With the following documents:
- International Herald Tribune (1980, 3 March) Court in France Recognizes Cult, Acquits Ex-Head
- France: Fraud Case Appeal (Extracts of the Judgement 29 Feb 1980)
With the following documents:
Claim of diabetes cure
You’ll go into a community, you’ll arrive here on Earth, it’s a new area to you, and you start looking around, and you see this happening and that happening, and the other happening, and it doesn’t make any sense to you at all. Well, you don’t know what the law has been. So therefore, you can’t read the opposites because your games condition is going to bring into existence the reverse. If you run a can’t have on people, they’re going to create it. It’s very interesting.
You take a district, and you utterly prohibit, one hundred percent crime, and everybody goes just a little bit bugs or crime starts to occur around and about the place, or something like that. It is totally police action that creates crime. Everybody knows this sort of instinctively, but they never quite look it over.
I’ve operated down in parts of Los Angeles, South Alvarado and Main and that sort of thing. It’s as much as your life’s worth to go down there on a weekend. Hang around those bars and gin mills and marijuana joints. They just stack up the bodies like cord wood.
It’s nothing. You pick up some guy on the corner, and he’s cut from ear to ear and bleeding gore all over the pavement. Nobody’s paying a bit of attention to him. That is too usual.
Well, it was very odd in operating in that particular area to look what man was actually doing or what he would accept or what he was trying to do. And it was very peculiar that the police were trying in some measure throughout that area to squash all of this kind of activity. And they were particularly hot in those particular activities.
There is more police per square inch on Main and South Alvarado, and so forth, in Los Angeles than any other place on earth. It’s totally populated by police. And it is the seamiest, lousiest, scummiest skid row in the world. Well, isn’t this fascinating?
Look. Well, you see, reasonability throws you astray. You say the place is rough, therefore they have to have police there. No. You have police there to forbid roughness, so you get roughness. Now, I have actually seen police create roughness. It goes this far.
Here’s a guy minding his own business. A cop walks up to him, turns him around and tells him to get out. Well, what is the fellow doing? He’s doing nothing. Well, that was why he was told to get out. It’s all too calm here for the cops, man. And the next thing you know . . I have actually seen a man beaten till every tooth was knocked out of his head and stamped on and everything else. And there wasn’t going to be a single thing going on. I mean, the fellow didn’t do anything or otherwise. The cops just had to have some trouble.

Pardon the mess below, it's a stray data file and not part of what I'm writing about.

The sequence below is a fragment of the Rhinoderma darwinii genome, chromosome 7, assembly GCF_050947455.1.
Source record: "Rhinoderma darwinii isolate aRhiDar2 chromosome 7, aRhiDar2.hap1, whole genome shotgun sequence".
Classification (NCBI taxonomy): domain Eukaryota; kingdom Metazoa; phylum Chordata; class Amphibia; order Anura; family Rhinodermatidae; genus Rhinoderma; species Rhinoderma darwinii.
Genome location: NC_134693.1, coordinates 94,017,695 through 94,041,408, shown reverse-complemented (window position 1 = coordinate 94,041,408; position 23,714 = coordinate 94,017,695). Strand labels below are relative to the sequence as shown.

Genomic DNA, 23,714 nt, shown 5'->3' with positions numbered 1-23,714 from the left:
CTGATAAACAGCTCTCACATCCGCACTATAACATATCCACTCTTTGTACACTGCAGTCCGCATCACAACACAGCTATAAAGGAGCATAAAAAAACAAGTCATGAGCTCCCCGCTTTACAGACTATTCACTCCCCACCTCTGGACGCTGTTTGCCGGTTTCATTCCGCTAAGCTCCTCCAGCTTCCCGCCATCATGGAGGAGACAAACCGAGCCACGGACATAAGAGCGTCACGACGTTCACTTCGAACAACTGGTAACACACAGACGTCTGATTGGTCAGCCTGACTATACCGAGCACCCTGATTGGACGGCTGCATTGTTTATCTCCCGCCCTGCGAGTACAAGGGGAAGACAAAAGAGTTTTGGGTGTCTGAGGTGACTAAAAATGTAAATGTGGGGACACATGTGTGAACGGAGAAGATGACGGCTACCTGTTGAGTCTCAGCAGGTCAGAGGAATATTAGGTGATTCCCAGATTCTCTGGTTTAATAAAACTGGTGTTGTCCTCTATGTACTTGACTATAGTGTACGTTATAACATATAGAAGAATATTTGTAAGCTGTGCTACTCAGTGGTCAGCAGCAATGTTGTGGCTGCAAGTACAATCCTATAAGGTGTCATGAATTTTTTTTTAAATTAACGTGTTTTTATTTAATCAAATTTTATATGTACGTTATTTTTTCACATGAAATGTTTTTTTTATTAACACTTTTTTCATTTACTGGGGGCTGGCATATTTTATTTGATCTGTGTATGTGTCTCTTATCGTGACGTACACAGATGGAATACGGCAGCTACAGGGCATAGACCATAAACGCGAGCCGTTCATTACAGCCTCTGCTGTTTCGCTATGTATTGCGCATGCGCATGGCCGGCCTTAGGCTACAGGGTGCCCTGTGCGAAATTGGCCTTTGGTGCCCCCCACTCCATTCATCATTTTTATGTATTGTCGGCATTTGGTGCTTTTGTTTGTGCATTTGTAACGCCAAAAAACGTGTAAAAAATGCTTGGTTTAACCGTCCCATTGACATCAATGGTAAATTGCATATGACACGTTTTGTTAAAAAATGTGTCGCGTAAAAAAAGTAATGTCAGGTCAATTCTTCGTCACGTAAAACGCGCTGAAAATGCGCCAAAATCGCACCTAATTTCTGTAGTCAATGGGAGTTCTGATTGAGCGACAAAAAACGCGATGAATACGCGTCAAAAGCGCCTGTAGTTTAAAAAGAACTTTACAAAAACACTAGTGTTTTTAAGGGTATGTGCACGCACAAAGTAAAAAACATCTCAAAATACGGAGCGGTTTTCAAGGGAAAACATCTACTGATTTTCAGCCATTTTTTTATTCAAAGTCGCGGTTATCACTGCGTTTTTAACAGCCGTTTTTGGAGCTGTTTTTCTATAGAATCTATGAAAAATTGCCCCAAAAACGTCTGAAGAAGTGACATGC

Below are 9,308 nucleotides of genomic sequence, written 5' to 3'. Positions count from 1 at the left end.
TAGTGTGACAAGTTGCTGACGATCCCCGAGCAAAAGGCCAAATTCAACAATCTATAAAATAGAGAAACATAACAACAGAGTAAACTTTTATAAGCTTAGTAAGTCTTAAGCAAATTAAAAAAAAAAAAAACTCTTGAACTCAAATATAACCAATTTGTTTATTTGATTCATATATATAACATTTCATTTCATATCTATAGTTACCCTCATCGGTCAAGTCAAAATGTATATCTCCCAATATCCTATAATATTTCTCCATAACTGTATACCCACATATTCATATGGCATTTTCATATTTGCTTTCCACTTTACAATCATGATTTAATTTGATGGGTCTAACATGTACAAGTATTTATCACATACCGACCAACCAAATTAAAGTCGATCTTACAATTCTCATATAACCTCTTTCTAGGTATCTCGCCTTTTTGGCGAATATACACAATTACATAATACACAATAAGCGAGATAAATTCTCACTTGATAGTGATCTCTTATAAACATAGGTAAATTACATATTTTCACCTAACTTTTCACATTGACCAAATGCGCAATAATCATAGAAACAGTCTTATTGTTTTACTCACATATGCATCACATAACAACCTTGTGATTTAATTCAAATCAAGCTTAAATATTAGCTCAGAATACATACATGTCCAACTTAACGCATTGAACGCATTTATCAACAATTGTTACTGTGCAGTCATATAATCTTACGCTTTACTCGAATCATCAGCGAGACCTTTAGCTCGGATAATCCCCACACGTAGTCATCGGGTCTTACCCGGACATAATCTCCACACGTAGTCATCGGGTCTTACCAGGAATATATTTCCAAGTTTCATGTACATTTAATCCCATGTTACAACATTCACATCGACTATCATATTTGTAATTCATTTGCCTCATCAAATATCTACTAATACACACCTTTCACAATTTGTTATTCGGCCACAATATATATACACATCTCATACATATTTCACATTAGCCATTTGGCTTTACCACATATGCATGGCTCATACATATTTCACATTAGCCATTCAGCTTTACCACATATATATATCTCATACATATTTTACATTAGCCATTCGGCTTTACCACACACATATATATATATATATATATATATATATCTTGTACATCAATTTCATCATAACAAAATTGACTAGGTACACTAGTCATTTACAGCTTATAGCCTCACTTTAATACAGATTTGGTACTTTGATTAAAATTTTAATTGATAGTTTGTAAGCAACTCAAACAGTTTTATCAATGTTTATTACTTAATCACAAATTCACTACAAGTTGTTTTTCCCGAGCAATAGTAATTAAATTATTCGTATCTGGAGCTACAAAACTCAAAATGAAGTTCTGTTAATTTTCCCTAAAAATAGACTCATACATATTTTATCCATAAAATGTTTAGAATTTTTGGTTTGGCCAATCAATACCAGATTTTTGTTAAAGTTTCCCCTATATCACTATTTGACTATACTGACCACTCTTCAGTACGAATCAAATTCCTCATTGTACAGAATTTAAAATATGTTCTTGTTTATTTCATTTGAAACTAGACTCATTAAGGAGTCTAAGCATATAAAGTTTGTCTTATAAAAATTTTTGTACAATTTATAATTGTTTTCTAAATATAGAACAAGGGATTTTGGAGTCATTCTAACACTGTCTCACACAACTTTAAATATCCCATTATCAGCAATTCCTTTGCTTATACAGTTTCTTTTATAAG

It was very interesting. One of the cops, after that foray was all done, was all beat up. He was just black and blue, and he was in terrible condition and all this. And this other fellow got away, by the way. And I was standing there explaining to this police officer how I had helped him all I could. I did too.
And he was trying to create trouble; I helped him create trouble . . for himself I was helping him beat the guy up, you see. I was operating as a special police officer myself, you know. Just somehow or other, every time he’d raise his hand to strike, you see, his wrist would hit my arm or something like this. He kept getting in my road. That’s what I kept telling him. It was a very confusing brawl.
He explained to me afterwards over a glass of whiskey, and so forth, he’d never been in quite as confusing a brawl. He’d never . . .
But that it was possible to keep law and order in these places was very, very easy to observe. Because in those areas where I was, they didn’t have any trouble. Now, that wasn’t some special monkey business I was pulling off. In fact, I wasn’t looking for any trouble either way. I wasn’t either trying to make people be good or be bad or try to start fights or otherwise.
Actually there was law and order in that immediate area because nobody was running a can’t-have on anybody. There were no can’t-haves being run. I’d talk to all the guys that came in, and so on. People kept trying to hire me, by the way, because it was bad for business to have these brawls, and so forth, occur. And I’ve been offered some very fancy sums to keep on with this job. It was very, very amusing and entertaining to me. They took me as the real McCoy, you know. I must have been the real thing. I thought, that . . boy, that’s the biggest fraudulence I ever pulled in my life.1